Latin America Reacts to the NSA Revelations: How Will the Obama Administration Rebuild Relationships?

2013-11-08 by Brittney Warrick

According to documents leaked by now former American defense contractor Edward Snowden, the United States’ National Security Agency (NSA) has for some time, engaged in large-scale efforts to target the communications of countries, embassies, political leaders, and diplomats worldwide.

Over the course of a few months, reports that the United States has employed surveillance programs to spy not only on its enemies, but on its friends and allies as well, has drawn the indignation of many countries across the globe. Perhaps none more so than within the American sphere of influence, in Latin America.

The news that the monitoring of phone and Internet information of neighboring countries in the Western Hemisphere accounted for a majority of the NSA’s surveillance efforts resulted in widespread anger across the region. Controversial spying revelations early this past summer, again in September, and more recently last month have called into question the true sovereignty of South American nations, and the rights of its citizens.

While it appears clear the NSA has employed surveillance programs across every region of the globe, the most searing criticism has come from Latin American governments. What will be the Obama Administration's response to these criticisms? How will they work to repair relationships?

While it appears clear the NSA has employed surveillance programs across every region of the globe, the most searing criticism has come from Latin American governments.
What will be the Obama Administration’s response to these criticisms?
How will they work to repair relationships?

Characterizing the revelations as an insult felt across the region, Uruguayan President Jose Mujica said in a speech in July, “We are not colonies any more. We deserve respect, and when one of our governments is insulted, we feel the insult throughout Latin America.”[1]

Indeed, with recent document analysis done by journalists both here in the U.S. and abroad, it appears that NSA efforts reached almost every country in the region, in Venezuela, Argentina, Ecuador, Panama, Costa Rica, Nicaragua, Honduras, Paraguay, Chile, Peru, and El Salvador. Details on how the NSA snooped on militaries and governments nevertheless have focused on a few major countries in particular. Brazil, Mexico, and Colombia were prime targets of the spying. According to a September report by Brazilian newspaper O Globo, the intelligence gathering efforts have focused on the country’s leaders and nuclear program.[2]

In October, German reports from Der Spiegel, alleged that the surveillance efforts in Mexico focused on Mexico’s economic stability, military capabilities, human rights situation, international trade relations, drug trade, and national leadership.[3]

These recent revelations seem to contradict the NSA’s earlier stance that surveillance efforts were carried out due to concern for U.S. national security, but the recent stream of leaked documents allow for skepticism on this point, and lend to the idea that the NSA actively sought out strategic commercial information on oil, energy, as well as trade.[4]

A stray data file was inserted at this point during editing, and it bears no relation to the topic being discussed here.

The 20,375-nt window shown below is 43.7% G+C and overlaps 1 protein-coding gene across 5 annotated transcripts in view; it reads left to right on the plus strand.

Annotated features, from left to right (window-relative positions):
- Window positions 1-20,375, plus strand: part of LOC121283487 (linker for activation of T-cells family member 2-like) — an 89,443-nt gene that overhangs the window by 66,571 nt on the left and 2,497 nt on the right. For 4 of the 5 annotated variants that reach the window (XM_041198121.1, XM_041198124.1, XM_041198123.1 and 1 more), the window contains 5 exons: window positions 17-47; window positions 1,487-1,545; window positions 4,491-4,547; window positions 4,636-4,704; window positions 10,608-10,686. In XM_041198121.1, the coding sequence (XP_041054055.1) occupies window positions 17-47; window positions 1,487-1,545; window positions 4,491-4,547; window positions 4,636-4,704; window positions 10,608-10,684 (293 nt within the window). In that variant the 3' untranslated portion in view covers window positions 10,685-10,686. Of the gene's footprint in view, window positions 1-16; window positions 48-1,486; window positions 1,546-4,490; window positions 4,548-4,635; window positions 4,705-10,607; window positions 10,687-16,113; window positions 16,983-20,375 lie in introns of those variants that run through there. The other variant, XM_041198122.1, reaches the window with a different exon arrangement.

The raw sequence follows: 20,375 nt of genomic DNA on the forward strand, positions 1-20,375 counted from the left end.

Scope of NSA Efforts

The first major allegations of NSA spying in Latin America came this past summer with the leaking of several documents by Edward Snowden. The documents revealed NSA efforts to spy specifically on Brazil, and the particular targeting of Brazilian President Dilma Rousseff. Days later, news broke detailing the alleged presence of NSA and CIA stations in Colombia, Venezuela, Mexico, and Panama revealing that the NSA may have been spying on countries other than Brazil across the region.

The O Globo report by American journalist Glenn Greenwald, living in Brazil, highlighted information provided by Snowden to expose secret US monitoring of phone and Internet information in a number of countries.[5]

The surveillance by the NSA was an active effort to snoop on foreign militaries, governments, and industry secrets.

The month of September brought further scandal when in another O Globo report, Greenwald alleged particular spying on the Mexican government. The newspaper reported that in 2012, the NSA actively monitored the emails, phone calls, and text messages of then-presidential candidate, and current president Enrique Peña Nieto.[6] NSA agents conducted espionage using at least 2 programs: “Prism” during the month of February, and “Boundless Informant” from January through March.[7]

The programs enables access to emails, chatting, and voice calls from customers of companies like Facebook, Google, Microsoft, and YouTube.[8] Similar programs were used to spy on Brazilian leaders as well, with different computer programs filtered through communications in order to gain access to specific emails, telephone calls, and text messages of Brazilian President Rousseff’s top aides in particular.[9]

Leaks on NSA programs in Mexico were expounded upon more recently in an October 20th report in the German magazine, Der Spiegel.

According to internal documents analyzed by Der Spiegel, politicians in Mexico and Brazil represented important monitoring targets for the NSA, with both Mexico and Brazil ranking among the nations high on an April 2013 list that enumerates the US’ surveillance priorities. Even more interesting is the fact that the list strategically ranks objectives for all US intelligence operations through a scale from 1 (high priority) to 5 (low priority).[10] With respect to Mexico, the US has placed a high focus on the drug trade (priority level 1), with other areas such as Mexico’s economic stability, military capabilities, human rights and international trade relations all ranked at priority level 3.[11]